IMT Atlantique, LS2N, TASC
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In this presentation, we are going to code from scratch a minimalist constraint solver.
The aim is nothing but understanding the internal mechanics.
There are already plenty of great open source constraint solvers:
choco-solverπ, or-tools, gecode, ACE, JaCoP, Mistral, Chuffed, …
And several excellent constraint modeling languages:
MiniZinc, XCSP3 / PyCSP3, CPMpy, …
So basically here
we are not going to reinvent
the wheel
or break the paradigm
but just
We are talking about Constraint Satisfaction Problem .
A CSP $\mathcal{P}$ is a triple $\left<\mathcal{X},\mathcal{D},\mathcal{C}\right>$ where:
It can be turn into a COP quite easily
Let’s consider the following CSP $\mathcal{P}$:
A constraint defines a relation between variables.
It is said to be satisfied if :
In $\mathcal{P}$, the constraint $AtMost(1,[X_1, X_2, X_3],2)$ holds iff at most 1 variable among $X_1, X_2, X_3$ is assigned to the value 2.
The constraints can be defined in intension or in extension .
For $X_1$, $X_2$ on domains $\{1,2\}$:
What we know about a variable is that :
{1,2,3,5}
,On the other hand, a constraint :
Choose your favourite programming language
(I chose Python)
A variable will be referenced by a key, its name.
A domain will be associated to it.
Beware: each value can appear only once.
A dictionary and sets will do :
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A dictionary and sets will do :
variables = {"x1": {1, 2, 3},
"x2": {1, 2, 3}}
Such a constraint will take two variables as argument and makes sure that the former one takes a value less than the latter one in any solution.
$(1,2)$ and $(2,5)$ satisfy the constraint,
$(2,2)$ and $(5,3)$ do not.
We will first create a class to declare the behaviour of this constraint:
class LessThan:
def __init__(self, v1, v2):
self.v1 = v1
self.v2 = v2
We can impose that $X_1$ is strictly less than $X_2$:
variables = {"x1": {1, 2, 3},
"x2": {1, 2, 3}}
c1 = LessThan("x1", "x2") # means that x1 < x2 should hold
The basic behaviour of a constraint is to remove from the variable domain those values that cannot be extended to any solution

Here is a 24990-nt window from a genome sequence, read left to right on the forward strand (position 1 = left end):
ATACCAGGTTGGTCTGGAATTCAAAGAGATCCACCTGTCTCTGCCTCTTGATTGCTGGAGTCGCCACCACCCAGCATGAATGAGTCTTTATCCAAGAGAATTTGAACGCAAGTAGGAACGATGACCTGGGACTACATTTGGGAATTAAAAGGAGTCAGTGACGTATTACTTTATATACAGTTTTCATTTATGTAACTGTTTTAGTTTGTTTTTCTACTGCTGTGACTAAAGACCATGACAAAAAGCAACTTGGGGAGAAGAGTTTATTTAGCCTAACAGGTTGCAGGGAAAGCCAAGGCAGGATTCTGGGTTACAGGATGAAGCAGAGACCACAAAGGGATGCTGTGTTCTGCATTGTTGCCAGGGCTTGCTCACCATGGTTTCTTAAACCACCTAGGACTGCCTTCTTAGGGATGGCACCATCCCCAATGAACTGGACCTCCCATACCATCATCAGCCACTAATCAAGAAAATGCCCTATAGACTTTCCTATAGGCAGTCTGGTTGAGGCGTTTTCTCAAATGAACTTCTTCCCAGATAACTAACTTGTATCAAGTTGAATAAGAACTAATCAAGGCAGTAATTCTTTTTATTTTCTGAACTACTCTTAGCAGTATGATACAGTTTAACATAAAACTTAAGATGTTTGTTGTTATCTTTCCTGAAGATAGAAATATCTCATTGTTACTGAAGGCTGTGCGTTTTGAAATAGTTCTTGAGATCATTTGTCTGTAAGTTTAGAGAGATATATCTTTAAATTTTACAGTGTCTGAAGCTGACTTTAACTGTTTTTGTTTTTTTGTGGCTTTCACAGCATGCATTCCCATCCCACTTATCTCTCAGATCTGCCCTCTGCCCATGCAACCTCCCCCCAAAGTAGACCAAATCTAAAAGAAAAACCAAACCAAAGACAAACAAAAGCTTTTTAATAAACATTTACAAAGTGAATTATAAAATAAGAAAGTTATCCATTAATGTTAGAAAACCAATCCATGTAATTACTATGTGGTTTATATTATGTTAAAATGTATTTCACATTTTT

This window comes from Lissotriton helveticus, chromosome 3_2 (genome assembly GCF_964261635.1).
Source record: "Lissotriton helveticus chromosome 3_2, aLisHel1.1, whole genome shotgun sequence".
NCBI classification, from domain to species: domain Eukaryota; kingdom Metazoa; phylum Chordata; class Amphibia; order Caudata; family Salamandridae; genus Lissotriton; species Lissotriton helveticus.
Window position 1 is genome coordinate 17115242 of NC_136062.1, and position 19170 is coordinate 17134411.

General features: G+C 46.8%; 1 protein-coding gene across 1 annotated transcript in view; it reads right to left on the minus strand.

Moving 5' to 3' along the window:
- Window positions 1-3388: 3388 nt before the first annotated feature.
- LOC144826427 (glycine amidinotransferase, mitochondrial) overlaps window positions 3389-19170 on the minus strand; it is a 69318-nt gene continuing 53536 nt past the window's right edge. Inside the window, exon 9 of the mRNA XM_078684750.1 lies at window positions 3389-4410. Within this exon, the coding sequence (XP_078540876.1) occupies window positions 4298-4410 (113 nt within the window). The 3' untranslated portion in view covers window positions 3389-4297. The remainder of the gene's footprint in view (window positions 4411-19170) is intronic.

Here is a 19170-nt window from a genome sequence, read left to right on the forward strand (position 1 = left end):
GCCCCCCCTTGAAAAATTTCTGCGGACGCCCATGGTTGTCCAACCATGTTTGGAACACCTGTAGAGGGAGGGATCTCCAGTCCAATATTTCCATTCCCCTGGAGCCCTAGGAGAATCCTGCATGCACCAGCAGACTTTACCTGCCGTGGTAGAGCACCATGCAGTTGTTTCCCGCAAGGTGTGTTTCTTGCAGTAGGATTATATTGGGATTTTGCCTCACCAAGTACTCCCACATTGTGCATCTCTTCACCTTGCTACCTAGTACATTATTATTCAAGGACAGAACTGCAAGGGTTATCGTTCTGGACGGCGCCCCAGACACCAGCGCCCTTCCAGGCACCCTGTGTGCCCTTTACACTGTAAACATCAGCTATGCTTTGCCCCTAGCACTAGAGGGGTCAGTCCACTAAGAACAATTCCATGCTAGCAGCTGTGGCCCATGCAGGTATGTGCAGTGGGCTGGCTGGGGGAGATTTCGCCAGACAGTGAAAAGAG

(according to its own contract)
We will create an empty function called filter
as follow:
def filter(self,variables):
pass
1. removing from $X_1$ values greater or equal to the largest value in $X_2$,
2. removing from $X_2$ values smaller or equal to the smallest value in $X_1$.
Otherwise, in both cases, we could break the contract established between the 2 variables.
$X_1 = \{1,2,3,4\}$, $X_2 = \{1,2,3,4\}$ and $X_1 < X_2$
Then
In other words:
We can tell that the constraint should return :
True
: if some values were filteredFalse
: if a domain becomes emptyNone
: if nothing was filteredLessThan
filtering algorithmclass LessThan:
def __init__(self, v1, v2):
self.v1 = v1
self.v2 = v2
def filter(self, variables):
"""
Filter the domain of the variables declared in 'vars'.
The method directly modifies the entries of 'vars'.
It returns True if some values were filtered,
False if a domain becomes empty,
None otherwise.
"""
pass
LessThan
filtering algorithmdef filter(self, variables):
cd1 = variables[self.v1] # get current domain of "x1"
cd2 = variables[self.v2] # get current domain of "x2"
# filtering according to the 1st rule
nd1 = {v for v in cd1 if v < max(cd2)}
if len(nd1) == 0: # "x1" becomes empty...
return False
# filtering according to the 2nd rule
nd2 = {v for v in cd2 if v > min(cd1)}
if len(nd2) == 0: # "x2" becomes empty...
return False
variables[self.v1] = nd1 # update the domain of "x1"
variables[self.v2] = nd2 # update the domain of "x2"
modif = cd1 > nd1 or cd2 > nd2 # reduction of a domain
return modif or None
# declare a CSP
variables = {"x1": {1, 2, 3},
"x2": {1, 2, 3}}
c1 = LessThan("x1", "x2")
# call the filtering algorithm
modif = c1.filter(variables)
# check everything works fine
assert variables["x1"] == {1, 2}
assert variables["x2"] == {2, 3}
assert modif == True
It didn’t build a solution
although all impossible values were removed
It seems that we need to dive into the
in a DFS way.
And therefore it must have been registered beforehand.
And we must be able to rebut a decision.
How to select the next decision to apply?
select an uninstantiated variable
pick a value in its domain (e.g., the lower bound)
Let’s break down the needs into 4 functions.
def make_decision(variables):
pass